The floor of Bath Abbey has long been in a parlous state, and the abbey itself lacks the most basic facilities to accommodate its community and visitors. Basic as in bathrooms. It has none. With the floor on the verge of collapse, Bath Abbey raised funds from donors and secured a major £10.7 million grant from the Heritage Lottery Fund to repair the floor, install a new heating system, build out the previously unused underground vault space, add all kinds of new facilities from bathrooms to catering kitchens to rehearsal rooms for the choir to a Discovery Center that will showcase the rich history of the church. The total budget for this ambitious project is £19.3 million.
Bath Abbey’s floor is made of 891 memorial stones, more than any other church in England, which made addressing the floor’s rapid deterioration both more pressing and more complex. The stones had to be removed one at a time and carefully conserved. While they were being treated, the unsound surface could be repaired, the new underfloor heating system installed and the memorial stones put back in their original placement. The new heating system, incidentally, will harness the same natural resource that inspired the Romans to build the famous public bath that gave the city its name: geothermal energy from hot springs.
To take full advantage of the unique opportunity to explore the archaeological underpinnings of the church, contractors Wessex Archaeology were brought in to dig through the layers of history underneath the floor. Six and a half feet under the floor, archaeologists discovered the remains of a 13th century floor with brilliantly colored tiles.
The floor is composed of exquisite tiles which are attributed to the Wessex School; a series of designs derived from tiles laid at Clarendon Palace, east of Salisbury. Other examples of these tile designs are known from Bath, Wells, Bristol and Glastonbury.
The three golden lions on a red shield is the coat of arms of the Plantagenet kings. The three red chevrons on a gold shield is the coat of arms of the de Clare family, powerful Norman marcher barons who held the earldoms of Gloucester and Hertford as well as land in both Wales and Ireland. The family line came to an end when Gilbert de Clare, 8th Earl of Gloucester and cousin of Edward II, died at the Battle of Bannockburn in 1314.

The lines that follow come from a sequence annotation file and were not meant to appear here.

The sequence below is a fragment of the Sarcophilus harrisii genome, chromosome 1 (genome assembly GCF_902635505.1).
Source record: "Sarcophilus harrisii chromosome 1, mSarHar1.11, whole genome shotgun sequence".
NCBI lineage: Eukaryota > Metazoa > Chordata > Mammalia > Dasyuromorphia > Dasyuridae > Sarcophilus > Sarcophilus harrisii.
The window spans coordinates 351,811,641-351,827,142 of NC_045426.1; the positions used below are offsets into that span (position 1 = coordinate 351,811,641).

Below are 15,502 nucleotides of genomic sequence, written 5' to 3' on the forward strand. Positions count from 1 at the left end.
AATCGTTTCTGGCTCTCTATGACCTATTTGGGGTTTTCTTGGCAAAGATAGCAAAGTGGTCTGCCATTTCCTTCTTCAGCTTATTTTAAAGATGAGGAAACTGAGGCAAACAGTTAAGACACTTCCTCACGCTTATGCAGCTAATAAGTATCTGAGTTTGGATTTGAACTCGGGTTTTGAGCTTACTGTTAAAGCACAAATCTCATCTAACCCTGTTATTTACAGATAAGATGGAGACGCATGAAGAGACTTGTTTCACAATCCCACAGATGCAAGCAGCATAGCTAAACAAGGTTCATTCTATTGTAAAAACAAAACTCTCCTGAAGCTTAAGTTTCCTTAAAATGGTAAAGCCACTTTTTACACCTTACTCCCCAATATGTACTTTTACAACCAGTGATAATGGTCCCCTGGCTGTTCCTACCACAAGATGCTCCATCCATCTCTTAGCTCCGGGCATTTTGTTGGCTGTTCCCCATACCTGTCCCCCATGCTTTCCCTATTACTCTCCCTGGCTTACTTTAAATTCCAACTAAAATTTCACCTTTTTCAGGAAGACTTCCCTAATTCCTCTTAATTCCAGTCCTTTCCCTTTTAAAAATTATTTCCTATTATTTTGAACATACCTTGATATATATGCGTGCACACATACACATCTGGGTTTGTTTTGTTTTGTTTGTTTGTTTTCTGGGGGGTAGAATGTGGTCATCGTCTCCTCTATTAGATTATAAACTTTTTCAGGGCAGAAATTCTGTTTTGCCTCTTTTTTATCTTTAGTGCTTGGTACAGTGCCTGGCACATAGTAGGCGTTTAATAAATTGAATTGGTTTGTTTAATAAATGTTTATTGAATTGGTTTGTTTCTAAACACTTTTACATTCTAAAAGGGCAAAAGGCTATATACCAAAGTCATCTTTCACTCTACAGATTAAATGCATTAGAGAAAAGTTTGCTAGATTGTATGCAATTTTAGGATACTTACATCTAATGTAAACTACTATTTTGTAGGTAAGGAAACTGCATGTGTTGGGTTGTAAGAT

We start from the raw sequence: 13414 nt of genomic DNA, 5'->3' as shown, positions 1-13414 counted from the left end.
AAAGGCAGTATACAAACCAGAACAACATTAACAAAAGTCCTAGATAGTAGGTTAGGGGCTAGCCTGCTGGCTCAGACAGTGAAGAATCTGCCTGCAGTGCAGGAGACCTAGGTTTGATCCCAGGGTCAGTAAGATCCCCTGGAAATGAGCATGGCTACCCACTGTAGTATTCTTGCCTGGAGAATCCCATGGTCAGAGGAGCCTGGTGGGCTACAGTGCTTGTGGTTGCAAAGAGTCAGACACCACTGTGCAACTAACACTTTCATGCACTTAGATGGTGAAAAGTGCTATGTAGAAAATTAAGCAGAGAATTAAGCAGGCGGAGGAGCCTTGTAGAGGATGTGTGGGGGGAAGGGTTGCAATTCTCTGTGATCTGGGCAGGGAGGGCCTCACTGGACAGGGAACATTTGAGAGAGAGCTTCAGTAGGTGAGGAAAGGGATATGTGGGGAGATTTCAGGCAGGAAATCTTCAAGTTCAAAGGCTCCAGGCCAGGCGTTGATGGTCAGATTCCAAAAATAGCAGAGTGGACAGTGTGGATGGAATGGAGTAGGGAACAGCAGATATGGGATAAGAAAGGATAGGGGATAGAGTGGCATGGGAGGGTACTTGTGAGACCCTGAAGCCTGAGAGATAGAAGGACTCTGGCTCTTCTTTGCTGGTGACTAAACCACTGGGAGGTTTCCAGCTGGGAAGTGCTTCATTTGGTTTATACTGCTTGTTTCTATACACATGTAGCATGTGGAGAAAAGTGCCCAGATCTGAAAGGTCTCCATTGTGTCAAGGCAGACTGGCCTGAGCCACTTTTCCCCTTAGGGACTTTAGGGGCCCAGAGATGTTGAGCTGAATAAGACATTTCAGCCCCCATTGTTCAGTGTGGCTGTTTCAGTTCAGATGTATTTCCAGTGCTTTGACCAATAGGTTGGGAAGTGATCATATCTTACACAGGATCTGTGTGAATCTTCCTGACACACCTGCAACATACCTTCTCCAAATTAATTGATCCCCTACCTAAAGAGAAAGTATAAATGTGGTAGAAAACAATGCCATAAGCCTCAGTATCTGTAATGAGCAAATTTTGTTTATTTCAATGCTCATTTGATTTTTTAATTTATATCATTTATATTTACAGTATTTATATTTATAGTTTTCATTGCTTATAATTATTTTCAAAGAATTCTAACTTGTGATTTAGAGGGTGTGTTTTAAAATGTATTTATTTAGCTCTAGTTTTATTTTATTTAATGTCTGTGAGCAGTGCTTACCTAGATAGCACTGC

The tiles were installed in the largest and most glamorous iteration of the cathedral. The first church on the site was an Anglo-Saxon monastery built in 757 A.D. That was destroyed by the Normans during a rebellion against William II. In 1088, construction began on a new church a much grander scale. The Norman cathedral was so big that the current Gothic abbey could fit in its nave.
By the end of the 15th century that great church was falling to pieces. Oliver King, Bishop of Exeter and Bath and Wells, undertook its restoration in 1500 after being told in a dream “Let an Olive establish the crown, and let a King restore the Church.” He took that to mean that he should restore Bath Abbey and support Henry Tudor’s bid for the throne. The new church was completed in the late 1530s, decades after King’s death and just in time for the next Henry Tudor’s Dissolution of the Monasteries. The monastery was indeed dissolved, but the cathedral made it through.
Visitors to Bath can see the archaeologists at work on and under the floor in a couple of weeks. The Abbey will be offering behind-the-scenes tours from September 13th through 15th as part of Heritage Open Days. The tours are free but you have to book ahead of time.
This video shows the new floor tiles on the day of their discovery, August 30th. Cai Mason of Wessex Archaeology gives an overview of the find starting around the 35 second mark.